A-B Tech, for example, received a $612,232 grant last year from the National Science Foundation through its Scholarships in STEM program, which supports community colleges’ preparation of students who will continue their education at four-year institutions. “Graduating students will be supported in transferring to a senior-level university through A-B Tech’s articulation agreements and other resources. We are partnering with WCU to provide transfer planning and internship referrals for its students,” said Beth Stewart, dean of arts and sciences at A-B Tech.

A community college beginning was certainly an advantage for Ben Stewart ’13 MS ’15 (no relation to the A-B Tech dean). He started his STEM academic career through a dual enrollment program offered to home-schooled students by Southwestern Community College in Sylva, gaining his high school diploma and an associate degree at the same time. Upon entering WCU, Stewart was able to complete his undergraduate degree in engineering technology in three years by bringing in those credits earned at the community college. A Macon County resident, he said he would like to work in product design, computer–assisted design and perhaps within the automotive field.

“I do believe taking advantage of an opportunity like early college sets individuals up for greater success for degrees and careers in the STEM fields,” Stewart said. “Any advantage a student can get in the ever-changing STEM-related academic programs is immensely helpful, not to mention preparation for the growing competition in STEM career fields.”


But there is a broader context to STEM education than just seeking STEM careers.

The NSF reports that individuals need not follow a linear pipeline from earning a STEM degree to a job in that same STEM field. Decades of data show that workers with those degrees follow numerous pathways leading to careers, both in and out of their field of study. Although many individuals with a STEM degree do not work in a STEM field, the majority indicated that their job is related to their STEM education, according to the report. This aspect enables individuals to apply STEM skills in jobs across the economy and employers to utilize workers with STEM skills in whatever ways add the greatest value.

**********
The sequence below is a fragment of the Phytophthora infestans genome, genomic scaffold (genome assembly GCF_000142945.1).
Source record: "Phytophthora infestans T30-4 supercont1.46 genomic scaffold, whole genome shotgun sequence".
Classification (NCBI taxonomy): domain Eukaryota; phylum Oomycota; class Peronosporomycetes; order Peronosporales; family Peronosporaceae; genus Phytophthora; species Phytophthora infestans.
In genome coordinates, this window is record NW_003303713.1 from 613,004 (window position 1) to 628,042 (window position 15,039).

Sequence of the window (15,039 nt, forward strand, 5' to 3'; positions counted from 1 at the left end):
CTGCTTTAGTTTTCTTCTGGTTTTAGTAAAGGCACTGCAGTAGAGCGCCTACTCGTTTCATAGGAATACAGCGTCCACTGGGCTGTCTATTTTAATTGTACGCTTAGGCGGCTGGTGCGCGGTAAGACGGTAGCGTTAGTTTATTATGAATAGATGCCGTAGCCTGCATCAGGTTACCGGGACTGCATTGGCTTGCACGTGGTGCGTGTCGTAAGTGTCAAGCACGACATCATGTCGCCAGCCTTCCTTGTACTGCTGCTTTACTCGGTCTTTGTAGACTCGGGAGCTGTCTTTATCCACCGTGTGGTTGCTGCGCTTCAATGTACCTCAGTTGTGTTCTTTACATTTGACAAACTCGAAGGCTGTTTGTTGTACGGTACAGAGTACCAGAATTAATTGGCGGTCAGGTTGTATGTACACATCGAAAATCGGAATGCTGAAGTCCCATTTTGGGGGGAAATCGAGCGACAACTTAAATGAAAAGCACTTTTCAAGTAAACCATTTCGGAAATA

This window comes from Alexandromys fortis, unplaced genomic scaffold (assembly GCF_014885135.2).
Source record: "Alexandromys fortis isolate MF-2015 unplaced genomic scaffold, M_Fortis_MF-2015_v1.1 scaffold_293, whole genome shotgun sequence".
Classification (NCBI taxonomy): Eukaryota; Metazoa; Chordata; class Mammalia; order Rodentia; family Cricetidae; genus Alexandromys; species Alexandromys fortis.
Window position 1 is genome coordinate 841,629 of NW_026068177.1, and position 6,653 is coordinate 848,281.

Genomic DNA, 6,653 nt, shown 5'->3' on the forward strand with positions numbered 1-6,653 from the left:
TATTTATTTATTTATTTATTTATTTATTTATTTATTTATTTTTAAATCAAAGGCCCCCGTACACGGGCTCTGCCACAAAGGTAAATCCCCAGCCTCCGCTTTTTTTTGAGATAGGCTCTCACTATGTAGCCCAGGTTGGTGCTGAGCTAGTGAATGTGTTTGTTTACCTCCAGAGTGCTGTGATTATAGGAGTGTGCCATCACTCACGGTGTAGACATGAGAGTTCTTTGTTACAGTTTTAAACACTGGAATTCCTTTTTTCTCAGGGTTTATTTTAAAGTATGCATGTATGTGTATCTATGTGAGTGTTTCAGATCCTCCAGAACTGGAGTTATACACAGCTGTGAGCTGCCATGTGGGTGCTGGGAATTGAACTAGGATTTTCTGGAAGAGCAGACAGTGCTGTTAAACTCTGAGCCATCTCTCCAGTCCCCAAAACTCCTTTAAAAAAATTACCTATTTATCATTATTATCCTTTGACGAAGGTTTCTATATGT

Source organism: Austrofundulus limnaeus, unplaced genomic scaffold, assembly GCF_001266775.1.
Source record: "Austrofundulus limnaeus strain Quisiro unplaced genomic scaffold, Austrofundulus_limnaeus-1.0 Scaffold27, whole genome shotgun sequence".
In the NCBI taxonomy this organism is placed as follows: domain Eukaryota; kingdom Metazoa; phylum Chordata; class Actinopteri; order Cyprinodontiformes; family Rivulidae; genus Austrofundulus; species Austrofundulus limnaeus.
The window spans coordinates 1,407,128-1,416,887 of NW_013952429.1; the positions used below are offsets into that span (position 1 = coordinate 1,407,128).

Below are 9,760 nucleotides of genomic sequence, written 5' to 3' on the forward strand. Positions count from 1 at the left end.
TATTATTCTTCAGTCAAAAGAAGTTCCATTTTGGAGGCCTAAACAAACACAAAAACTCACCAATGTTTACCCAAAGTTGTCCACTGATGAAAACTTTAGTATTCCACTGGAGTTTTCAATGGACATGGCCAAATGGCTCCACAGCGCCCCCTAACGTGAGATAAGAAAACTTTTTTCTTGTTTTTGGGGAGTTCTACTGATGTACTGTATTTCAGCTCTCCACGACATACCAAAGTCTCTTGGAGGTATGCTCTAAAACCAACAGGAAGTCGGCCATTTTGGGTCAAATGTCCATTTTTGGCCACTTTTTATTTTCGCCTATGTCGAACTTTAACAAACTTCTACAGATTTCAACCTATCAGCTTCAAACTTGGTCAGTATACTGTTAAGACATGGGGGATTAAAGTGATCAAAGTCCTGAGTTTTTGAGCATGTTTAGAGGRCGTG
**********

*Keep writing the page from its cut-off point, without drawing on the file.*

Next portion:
Last October, North Carolina Gov. Pat McCrory announced that the state ranked 10th in both the “high-tech performance” and “innovation and entrepreneurship” categories of the U.S. Chamber of Commerce Foundation’s sixth-annual “Enterprising States: State Innovate” study. The study ranked states best poised to thrive in the rapidly evolving STEM-focused economy. It scored states in the categories of economic performance; transportation and trade; innovation and entrepreneurship; business climate; talent pipeline; and high-tech performance. McCrory pointed out the Connect NC bond referendum in March is a way to further invest in innovation. Connect NC would dedicate more than $1.3 billion to North Carolina’s university and community college systems for improvements like new science labs across the state.

“Innovation is the key to a growing 21st-century economy,” McCrory said. “It’s encouraging that our efforts to support innovation are being recognized around the country. We will continue to emphasize entrepreneurship and creativity so that innovation becomes a key factor in every North Carolina economic sector and continues to be a role model for other states.”

The Southwestern Commission’s Douglas gave further perspective: “As with all successful processes, STEM education is a fluid system that must be relevant to regional businesses and focused on current and emerging sectors. STEM opens the door to many opportunities for communities, job seekers and businesses,” Douglas said. “Businesses will continue to automate as they look to increase profitability. As this occurs, new machinery will need to be designed, manufactured, operated and maintained. New technologies will also require a skilled labor force to grow their respective industries.” Also, America’s aging population will continue to require and demand medical care, specialized medical treatments and pharmaceuticals, he said.

“STEM education has the potential to create a brighter future for the region, whose economic success will depend on how successful it is implemented in the near and distant future,” Douglas said.